In the first lecture, we learned a lesson on the ‘false or erroneous testimony’ issues hence the importance and responsibility for journalists on testing the testimony they receive and publish.
Examples like the UK MMR (Measles, mumps and rubella) vaccine, the invasion of Iraq because of its weapons of mass destruction, and the USA credit rating agencies scandal were given by the professor. A student from Canada told the class a case on politics testimony, where the government told the public they were creating new jobs but in fact it only some people’s positions were changed and people were still losing jobs. While in China, I thought about the absurd iodized salt hoarding throughout the whole country after Japan’s Fukushima nuclear crisis in March. Another example popped up in my mind was the exaggeration of the severity of the influenza A (H1N1) pandemic, commonly known as ‘swine flu’ in 2009.
As students we learnt the lesson in one hour, but did those involved in all these bad examples learn a lesson as well? So many cases have happened and afterwards been condemned, why there are still more to come? The media expanded the effects of the most of the events, did they learn a lesson from themselves?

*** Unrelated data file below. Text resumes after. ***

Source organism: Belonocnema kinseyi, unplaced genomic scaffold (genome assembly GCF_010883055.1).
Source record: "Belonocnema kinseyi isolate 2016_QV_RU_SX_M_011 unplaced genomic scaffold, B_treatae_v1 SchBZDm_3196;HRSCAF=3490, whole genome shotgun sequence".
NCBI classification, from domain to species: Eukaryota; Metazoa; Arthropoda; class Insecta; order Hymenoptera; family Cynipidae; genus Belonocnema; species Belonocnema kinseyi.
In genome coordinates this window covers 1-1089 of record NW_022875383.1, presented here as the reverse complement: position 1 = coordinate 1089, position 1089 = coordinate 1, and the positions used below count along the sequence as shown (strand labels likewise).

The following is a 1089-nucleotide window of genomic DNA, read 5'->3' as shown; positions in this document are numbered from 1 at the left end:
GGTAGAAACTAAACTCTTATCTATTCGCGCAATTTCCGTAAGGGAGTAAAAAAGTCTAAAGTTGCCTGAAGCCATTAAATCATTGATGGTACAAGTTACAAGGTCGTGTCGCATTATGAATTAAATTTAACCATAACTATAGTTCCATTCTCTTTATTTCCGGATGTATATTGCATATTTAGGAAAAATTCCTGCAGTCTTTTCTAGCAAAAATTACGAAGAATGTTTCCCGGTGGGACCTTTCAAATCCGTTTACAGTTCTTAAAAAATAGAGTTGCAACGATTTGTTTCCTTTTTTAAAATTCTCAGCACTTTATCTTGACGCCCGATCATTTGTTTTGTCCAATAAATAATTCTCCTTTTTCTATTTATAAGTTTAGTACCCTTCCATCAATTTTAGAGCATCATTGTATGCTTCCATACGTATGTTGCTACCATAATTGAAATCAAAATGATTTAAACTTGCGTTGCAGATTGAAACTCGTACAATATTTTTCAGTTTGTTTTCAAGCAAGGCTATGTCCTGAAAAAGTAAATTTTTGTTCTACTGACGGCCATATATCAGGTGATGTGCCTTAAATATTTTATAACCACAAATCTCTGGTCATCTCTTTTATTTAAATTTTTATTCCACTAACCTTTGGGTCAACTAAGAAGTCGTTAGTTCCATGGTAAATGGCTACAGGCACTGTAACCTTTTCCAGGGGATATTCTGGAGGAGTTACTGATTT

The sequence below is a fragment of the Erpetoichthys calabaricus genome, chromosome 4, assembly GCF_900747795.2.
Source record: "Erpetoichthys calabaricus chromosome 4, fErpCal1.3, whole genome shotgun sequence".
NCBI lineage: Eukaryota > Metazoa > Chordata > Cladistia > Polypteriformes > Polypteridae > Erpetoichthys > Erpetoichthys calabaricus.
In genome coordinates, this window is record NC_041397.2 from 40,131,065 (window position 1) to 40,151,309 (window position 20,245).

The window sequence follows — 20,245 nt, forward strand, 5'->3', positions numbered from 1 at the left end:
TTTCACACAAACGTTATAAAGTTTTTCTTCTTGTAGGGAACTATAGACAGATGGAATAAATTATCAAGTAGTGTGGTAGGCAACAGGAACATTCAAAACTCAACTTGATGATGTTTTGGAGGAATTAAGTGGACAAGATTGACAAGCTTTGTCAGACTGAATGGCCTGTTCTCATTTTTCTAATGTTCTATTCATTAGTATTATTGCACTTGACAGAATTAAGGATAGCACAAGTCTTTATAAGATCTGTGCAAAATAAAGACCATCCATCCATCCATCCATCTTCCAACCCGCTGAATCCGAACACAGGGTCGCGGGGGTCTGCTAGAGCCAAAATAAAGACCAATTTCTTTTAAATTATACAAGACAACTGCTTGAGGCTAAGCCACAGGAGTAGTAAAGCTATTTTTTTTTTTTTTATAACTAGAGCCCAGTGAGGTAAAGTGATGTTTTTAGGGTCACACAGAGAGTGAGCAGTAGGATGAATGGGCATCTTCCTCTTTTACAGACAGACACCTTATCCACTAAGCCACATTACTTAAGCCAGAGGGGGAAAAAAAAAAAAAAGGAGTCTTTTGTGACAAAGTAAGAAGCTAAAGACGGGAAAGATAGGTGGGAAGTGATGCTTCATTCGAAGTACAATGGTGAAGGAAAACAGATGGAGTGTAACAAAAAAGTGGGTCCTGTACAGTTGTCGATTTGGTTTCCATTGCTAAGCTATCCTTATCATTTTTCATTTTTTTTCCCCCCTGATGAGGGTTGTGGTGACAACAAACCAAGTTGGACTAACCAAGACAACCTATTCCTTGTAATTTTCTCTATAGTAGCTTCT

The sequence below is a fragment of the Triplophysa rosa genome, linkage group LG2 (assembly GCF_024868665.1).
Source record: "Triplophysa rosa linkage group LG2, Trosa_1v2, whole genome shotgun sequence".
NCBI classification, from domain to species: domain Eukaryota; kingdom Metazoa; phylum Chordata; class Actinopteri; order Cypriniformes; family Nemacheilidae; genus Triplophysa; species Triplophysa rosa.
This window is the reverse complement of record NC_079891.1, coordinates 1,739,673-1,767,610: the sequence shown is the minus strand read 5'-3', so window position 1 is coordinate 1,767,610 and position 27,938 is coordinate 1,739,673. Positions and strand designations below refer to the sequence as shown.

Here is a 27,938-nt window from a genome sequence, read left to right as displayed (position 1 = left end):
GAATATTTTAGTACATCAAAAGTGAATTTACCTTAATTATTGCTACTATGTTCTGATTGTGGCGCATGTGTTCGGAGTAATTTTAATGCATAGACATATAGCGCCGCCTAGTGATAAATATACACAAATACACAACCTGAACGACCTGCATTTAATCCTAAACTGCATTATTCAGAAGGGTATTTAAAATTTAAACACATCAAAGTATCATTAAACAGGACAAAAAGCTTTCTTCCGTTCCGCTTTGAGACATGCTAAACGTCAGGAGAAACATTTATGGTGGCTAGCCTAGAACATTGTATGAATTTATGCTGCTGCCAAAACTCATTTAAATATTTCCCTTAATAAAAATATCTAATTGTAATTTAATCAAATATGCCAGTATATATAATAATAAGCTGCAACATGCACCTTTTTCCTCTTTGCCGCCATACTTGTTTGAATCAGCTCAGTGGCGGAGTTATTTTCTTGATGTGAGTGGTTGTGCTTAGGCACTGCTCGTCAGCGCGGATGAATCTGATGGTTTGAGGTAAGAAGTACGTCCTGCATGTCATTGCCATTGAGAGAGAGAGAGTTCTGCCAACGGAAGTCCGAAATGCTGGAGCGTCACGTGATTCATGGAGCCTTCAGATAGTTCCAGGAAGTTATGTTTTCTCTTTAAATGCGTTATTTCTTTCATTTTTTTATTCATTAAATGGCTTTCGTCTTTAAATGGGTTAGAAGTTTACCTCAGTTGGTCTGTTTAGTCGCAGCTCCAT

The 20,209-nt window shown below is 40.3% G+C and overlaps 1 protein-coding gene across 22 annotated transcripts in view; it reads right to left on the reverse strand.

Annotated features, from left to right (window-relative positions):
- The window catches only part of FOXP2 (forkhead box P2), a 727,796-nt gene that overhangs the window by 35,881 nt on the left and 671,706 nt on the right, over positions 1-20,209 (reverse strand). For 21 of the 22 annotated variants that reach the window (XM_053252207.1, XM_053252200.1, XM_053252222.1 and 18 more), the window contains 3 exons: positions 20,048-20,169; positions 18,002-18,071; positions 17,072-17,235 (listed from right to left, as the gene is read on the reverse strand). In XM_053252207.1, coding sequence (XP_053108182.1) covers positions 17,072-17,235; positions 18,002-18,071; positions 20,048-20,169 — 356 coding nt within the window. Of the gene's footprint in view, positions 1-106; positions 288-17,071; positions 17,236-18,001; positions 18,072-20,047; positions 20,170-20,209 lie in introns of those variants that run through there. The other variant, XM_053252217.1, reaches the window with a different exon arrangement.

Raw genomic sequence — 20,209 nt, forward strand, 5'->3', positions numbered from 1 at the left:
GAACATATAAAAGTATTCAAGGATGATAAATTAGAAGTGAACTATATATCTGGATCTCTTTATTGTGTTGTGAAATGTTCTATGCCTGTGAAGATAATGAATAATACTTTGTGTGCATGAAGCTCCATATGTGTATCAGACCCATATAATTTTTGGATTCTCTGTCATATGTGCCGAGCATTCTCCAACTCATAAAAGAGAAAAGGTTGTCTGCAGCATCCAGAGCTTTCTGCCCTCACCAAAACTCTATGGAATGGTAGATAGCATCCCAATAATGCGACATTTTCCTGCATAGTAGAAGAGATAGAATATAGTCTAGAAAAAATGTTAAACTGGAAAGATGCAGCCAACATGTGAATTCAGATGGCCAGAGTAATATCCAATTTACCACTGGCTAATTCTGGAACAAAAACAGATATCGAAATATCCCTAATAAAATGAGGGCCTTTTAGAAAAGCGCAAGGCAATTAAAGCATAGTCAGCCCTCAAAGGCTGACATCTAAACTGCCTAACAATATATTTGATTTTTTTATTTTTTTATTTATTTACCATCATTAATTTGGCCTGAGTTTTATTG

Talking about the relevance of testimony to journalism, the ‘receiver’ and ‘provider’ theory is similar to the model of communication by Harrison which I think is more applicable to the question. Certainly, journalists shouldn’t be to blamed for the wrongdoings. We’re journalists – ‘senders’ who ‘encode’ information; ‘channels’ through which messages are sent out; and ‘receivers’ who decode. One of the key elements in this model is ‘noise’, which runs through the whole process. The noise could come from any kind of interest groups, politicians, governments, advertisers, threats, peers etc.. and when it’s a mixture of them, it’s just difficult and challenging for journalists to cover all aspects and more importantly, facts. Interestingly, another lecturer the next day raised a question “What is truth?” The answer from the students that ‘Truth is something based on facts” satisfied her. For me, this is not really an answer as the key issue is how to find out and prove that what you know is fact. Many things believed to be truth turned out to be wrong after some time.
The professor on testimony concluded in the end of the lecture,
We can never be entirely confident that what we are told by others is true is irrefutably true, and we can never be entirely confident that what we tell others is irrefutably true.But what we can do is employ various intellectual standards that are available to us to test what it is that others tell us, and to test what we, as journalists, tell others.